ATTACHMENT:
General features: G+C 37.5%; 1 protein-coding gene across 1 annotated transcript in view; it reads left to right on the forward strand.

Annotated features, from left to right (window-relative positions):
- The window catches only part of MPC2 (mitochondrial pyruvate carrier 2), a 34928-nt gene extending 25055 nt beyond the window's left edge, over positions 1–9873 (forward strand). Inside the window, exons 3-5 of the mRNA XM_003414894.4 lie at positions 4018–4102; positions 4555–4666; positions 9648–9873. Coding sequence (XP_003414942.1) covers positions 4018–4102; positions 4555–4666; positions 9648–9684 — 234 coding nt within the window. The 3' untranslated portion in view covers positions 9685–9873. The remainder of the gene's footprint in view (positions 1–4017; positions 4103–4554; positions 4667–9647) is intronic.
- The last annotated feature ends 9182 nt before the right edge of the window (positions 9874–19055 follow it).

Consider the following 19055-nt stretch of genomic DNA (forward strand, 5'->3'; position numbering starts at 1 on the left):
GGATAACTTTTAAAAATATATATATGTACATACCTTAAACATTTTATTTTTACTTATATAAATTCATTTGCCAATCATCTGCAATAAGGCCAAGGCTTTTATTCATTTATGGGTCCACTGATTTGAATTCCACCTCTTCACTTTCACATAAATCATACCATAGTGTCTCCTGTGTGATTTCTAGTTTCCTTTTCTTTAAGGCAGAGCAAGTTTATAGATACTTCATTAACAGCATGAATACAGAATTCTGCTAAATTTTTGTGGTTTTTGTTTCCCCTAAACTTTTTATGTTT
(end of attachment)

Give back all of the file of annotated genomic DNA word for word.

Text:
General features: G+C 37.5%; 1 protein-coding gene across 1 annotated transcript in view; it reads left to right on the forward strand.

Annotated features, from left to right (window-relative positions):
- The window catches only part of MPC2 (mitochondrial pyruvate carrier 2), a 34928-nt gene extending 25055 nt beyond the window's left edge, over positions 1–9873 (forward strand). Inside the window, exons 3-5 of the mRNA XM_003414894.4 lie at positions 4018–4102; positions 4555–4666; positions 9648–9873. Coding sequence (XP_003414942.1) covers positions 4018–4102; positions 4555–4666; positions 9648–9684 — 234 coding nt within the window. The 3' untranslated portion in view covers positions 9685–9873. The remainder of the gene's footprint in view (positions 1–4017; positions 4103–4554; positions 4667–9647) is intronic.
- The last annotated feature ends 9182 nt before the right edge of the window (positions 9874–19055 follow it).

Consider the following 19055-nt stretch of genomic DNA (forward strand, 5'->3'; position numbering starts at 1 on the left):
GGATAACTTTTAAAAATATATATATGTACATACCTTAAACATTTTATTTTTACTTATATAAATTCATTTGCCAATCATCTGCAATAAGGCCAAGGCTTTTATTCATTTATGGGTCCACTGATTTGAATTCCACCTCTTCACTTTCACATAAATCATACCATAGTGTCTCCTGTGTGATTTCTAGTTTCCTTTTCTTTAAGGCAGAGCAAGTTTATAGATACTTCATTAACAGCATGAATACAGAATTCTGCTAAATTTTTGTGGTTTTTGTTTCCCCTAAACTTTTTATGTTT